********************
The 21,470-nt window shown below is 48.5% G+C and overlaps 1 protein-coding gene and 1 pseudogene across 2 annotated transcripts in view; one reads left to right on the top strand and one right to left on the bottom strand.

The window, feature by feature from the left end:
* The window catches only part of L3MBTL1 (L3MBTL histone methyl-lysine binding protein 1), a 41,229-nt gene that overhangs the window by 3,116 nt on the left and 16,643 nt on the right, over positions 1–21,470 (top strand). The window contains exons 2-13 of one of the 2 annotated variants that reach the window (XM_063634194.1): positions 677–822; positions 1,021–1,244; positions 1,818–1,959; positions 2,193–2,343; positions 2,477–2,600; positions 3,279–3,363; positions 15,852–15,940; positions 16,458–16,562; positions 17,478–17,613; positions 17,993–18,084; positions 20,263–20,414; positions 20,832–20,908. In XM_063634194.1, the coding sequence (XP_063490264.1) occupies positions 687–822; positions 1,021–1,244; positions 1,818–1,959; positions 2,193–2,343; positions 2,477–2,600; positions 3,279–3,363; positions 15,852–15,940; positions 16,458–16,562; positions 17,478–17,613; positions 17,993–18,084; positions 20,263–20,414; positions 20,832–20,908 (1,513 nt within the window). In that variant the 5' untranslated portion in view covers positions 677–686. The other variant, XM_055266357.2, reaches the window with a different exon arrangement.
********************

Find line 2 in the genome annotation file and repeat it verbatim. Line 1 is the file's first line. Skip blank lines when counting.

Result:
The window, feature by feature from the left end: